Patients with advanced ovarian cancer still live with lack of an effective therapeutic solution; recent researchers have found nanoparticles to serve as a replacement therapy for advanced ovarian cancers. A preclinical test was conducted on mice with ovarian tumour using a nanoparticulate delivery method where polymeric nanoparticle or B-amino ester (a biodegradable cationic molecule) was used to suppress tumor growth by targeting gene expression like MSLN and HE4 to tumor cells [1,2]. However, the conundrum question arises; how effective the therapy is and what underlying mechanism makes it better than other available standard therapeutic paradigm like cisplatin and paclitaxel?.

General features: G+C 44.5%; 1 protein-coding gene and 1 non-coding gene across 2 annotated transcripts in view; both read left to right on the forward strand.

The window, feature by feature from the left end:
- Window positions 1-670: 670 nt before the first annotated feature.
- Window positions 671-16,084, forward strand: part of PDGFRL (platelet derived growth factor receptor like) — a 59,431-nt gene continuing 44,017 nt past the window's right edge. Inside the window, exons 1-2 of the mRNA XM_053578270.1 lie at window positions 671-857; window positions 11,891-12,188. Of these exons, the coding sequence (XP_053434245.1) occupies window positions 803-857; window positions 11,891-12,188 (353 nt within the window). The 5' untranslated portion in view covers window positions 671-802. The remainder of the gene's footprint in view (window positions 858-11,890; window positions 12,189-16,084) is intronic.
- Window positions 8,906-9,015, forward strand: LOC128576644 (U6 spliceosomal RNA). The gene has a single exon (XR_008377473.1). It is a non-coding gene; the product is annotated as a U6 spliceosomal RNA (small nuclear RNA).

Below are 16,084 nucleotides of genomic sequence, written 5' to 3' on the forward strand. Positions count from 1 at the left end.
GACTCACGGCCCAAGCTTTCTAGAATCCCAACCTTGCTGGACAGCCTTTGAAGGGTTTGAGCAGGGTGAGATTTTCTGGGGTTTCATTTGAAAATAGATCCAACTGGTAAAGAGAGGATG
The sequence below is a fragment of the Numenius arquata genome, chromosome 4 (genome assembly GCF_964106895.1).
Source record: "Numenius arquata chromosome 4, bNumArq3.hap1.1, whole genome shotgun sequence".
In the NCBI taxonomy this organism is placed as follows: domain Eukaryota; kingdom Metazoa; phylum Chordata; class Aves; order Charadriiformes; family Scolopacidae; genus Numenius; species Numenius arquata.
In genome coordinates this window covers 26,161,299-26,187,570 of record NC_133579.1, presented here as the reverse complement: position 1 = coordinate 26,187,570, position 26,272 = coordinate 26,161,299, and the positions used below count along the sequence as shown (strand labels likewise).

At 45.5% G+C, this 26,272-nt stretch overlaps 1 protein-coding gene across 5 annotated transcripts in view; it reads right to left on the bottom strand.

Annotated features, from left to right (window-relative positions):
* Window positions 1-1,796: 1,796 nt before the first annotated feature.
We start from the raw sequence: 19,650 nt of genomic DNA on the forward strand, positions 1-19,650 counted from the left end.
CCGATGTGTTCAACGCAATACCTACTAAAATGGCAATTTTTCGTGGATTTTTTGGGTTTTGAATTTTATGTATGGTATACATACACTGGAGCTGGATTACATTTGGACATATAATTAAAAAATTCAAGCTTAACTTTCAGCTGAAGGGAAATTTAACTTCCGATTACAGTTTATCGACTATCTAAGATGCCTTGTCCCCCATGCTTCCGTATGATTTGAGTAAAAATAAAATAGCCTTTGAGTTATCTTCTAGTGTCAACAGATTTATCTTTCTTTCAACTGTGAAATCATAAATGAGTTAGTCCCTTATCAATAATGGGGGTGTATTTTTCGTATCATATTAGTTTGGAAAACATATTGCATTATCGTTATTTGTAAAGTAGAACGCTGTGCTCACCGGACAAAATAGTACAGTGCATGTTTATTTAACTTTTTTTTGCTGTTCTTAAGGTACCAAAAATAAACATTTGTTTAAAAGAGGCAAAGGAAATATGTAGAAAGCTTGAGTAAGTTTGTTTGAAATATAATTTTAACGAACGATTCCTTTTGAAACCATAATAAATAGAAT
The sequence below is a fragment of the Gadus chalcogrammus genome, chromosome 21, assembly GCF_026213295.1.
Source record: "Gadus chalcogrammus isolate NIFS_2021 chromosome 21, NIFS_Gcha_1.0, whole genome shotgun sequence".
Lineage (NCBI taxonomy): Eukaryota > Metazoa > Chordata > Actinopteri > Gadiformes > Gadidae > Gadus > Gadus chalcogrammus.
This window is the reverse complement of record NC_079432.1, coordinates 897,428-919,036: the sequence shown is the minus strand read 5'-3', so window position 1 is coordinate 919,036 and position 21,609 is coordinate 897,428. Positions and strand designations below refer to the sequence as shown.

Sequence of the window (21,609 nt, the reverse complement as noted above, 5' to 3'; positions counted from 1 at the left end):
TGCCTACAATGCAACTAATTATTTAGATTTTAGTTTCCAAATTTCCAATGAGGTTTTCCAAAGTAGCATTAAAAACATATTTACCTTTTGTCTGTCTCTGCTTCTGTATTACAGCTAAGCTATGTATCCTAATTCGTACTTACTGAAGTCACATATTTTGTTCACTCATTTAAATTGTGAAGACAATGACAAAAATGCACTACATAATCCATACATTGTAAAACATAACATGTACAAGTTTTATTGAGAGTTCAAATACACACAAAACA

The outcome of the preclinical study suggests that direct administration of DNA encoding DT-A through intraperitoneal (i.p.) method (to target genes highly expressed in ovarian tumor cells like MSLN, HE4) along with transcriptional regulation leads to effective tumor mass reduction along with minimal toxicity to specific tissue and blood while prolonging the life span [3]. The treatment employed since very long for treating cancer of epithelial ovary in its advanced stage is surgical removal of tumour mass then chemotherapy using paclitaxel along with cisplatin or carboplatin which are platinum based therapies. What drawbacks this standard therapeutic regimen has then? [4,5]. Although it showed initial response which was favourable but later on the patients became unresponsive and then re occurrence of the disease is a major issue. So, what could be the futuristic effective solution? The answer is "Gene therapy" which is a promising and effective technique to treat metastatic ovarian cancer as these metastatic tumours are mainly located in peritoneal cavity and hence direct i.p. administration of therapeutic DNA would be an effective treatment. Also the route of delivery would protect the nearby organs from toxic side effects. Another added benefit is once inside the tumour cell its expression can be effectively controlled. The limitation with this concept of treatment is that the above said advantages of DNA therapies still needs to be developed and is the objective of all preclinical and clinical studies [6].